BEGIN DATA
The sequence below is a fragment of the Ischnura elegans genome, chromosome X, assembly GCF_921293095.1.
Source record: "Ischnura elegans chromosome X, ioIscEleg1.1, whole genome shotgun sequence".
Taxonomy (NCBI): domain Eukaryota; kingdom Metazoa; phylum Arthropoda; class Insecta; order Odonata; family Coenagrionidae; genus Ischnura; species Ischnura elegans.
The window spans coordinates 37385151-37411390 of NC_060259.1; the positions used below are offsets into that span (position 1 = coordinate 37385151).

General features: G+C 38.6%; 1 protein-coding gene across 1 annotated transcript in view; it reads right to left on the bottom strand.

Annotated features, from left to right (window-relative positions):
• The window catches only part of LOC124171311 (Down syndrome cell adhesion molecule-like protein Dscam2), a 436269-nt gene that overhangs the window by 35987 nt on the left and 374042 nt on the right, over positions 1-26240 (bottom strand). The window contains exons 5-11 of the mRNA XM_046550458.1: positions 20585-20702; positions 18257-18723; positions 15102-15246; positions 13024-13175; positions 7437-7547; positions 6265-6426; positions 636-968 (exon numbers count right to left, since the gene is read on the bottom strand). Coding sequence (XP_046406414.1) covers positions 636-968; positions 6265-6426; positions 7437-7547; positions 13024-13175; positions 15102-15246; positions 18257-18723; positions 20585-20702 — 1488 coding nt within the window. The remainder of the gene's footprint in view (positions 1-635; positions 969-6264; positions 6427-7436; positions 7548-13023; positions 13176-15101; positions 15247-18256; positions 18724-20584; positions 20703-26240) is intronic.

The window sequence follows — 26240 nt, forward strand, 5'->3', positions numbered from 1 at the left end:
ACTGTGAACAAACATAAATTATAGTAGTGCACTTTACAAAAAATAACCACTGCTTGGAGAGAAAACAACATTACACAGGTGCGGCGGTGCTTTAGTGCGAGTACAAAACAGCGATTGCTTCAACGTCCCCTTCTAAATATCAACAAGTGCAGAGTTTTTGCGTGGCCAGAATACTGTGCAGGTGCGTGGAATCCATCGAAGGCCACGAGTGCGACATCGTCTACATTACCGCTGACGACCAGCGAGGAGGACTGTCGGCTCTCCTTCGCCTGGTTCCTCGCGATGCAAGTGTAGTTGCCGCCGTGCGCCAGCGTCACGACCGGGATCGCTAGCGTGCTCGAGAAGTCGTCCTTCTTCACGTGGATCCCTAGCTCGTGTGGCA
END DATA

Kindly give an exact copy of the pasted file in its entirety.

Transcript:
The sequence below is a fragment of the Ischnura elegans genome, chromosome X, assembly GCF_921293095.1.
Source record: "Ischnura elegans chromosome X, ioIscEleg1.1, whole genome shotgun sequence".
Taxonomy (NCBI): domain Eukaryota; kingdom Metazoa; phylum Arthropoda; class Insecta; order Odonata; family Coenagrionidae; genus Ischnura; species Ischnura elegans.
The window spans coordinates 37385151-37411390 of NC_060259.1; the positions used below are offsets into that span (position 1 = coordinate 37385151).

General features: G+C 38.6%; 1 protein-coding gene across 1 annotated transcript in view; it reads right to left on the bottom strand.

Annotated features, from left to right (window-relative positions):
• The window catches only part of LOC124171311 (Down syndrome cell adhesion molecule-like protein Dscam2), a 436269-nt gene that overhangs the window by 35987 nt on the left and 374042 nt on the right, over positions 1-26240 (bottom strand). The window contains exons 5-11 of the mRNA XM_046550458.1: positions 20585-20702; positions 18257-18723; positions 15102-15246; positions 13024-13175; positions 7437-7547; positions 6265-6426; positions 636-968 (exon numbers count right to left, since the gene is read on the bottom strand). Coding sequence (XP_046406414.1) covers positions 636-968; positions 6265-6426; positions 7437-7547; positions 13024-13175; positions 15102-15246; positions 18257-18723; positions 20585-20702 — 1488 coding nt within the window. The remainder of the gene's footprint in view (positions 1-635; positions 969-6264; positions 6427-7436; positions 7548-13023; positions 13176-15101; positions 15247-18256; positions 18724-20584; positions 20703-26240) is intronic.

The window sequence follows — 26240 nt, forward strand, 5'->3', positions numbered from 1 at the left end:
ACTGTGAACAAACATAAATTATAGTAGTGCACTTTACAAAAAATAACCACTGCTTGGAGAGAAAACAACATTACACAGGTGCGGCGGTGCTTTAGTGCGAGTACAAAACAGCGATTGCTTCAACGTCCCCTTCTAAATATCAACAAGTGCAGAGTTTTTGCGTGGCCAGAATACTGTGCAGGTGCGTGGAATCCATCGAAGGCCACGAGTGCGACATCGTCTACATTACCGCTGACGACCAGCGAGGAGGACTGTCGGCTCTCCTTCGCCTGGTTCCTCGCGATGCAAGTGTAGTTGCCGCCGTGCGCCAGCGTCACGACCGGGATCGCTAGCGTGCTCGAGAAGTCGTCCTTCTTCACGTGGATCCCTAGCTCGTGTGGCA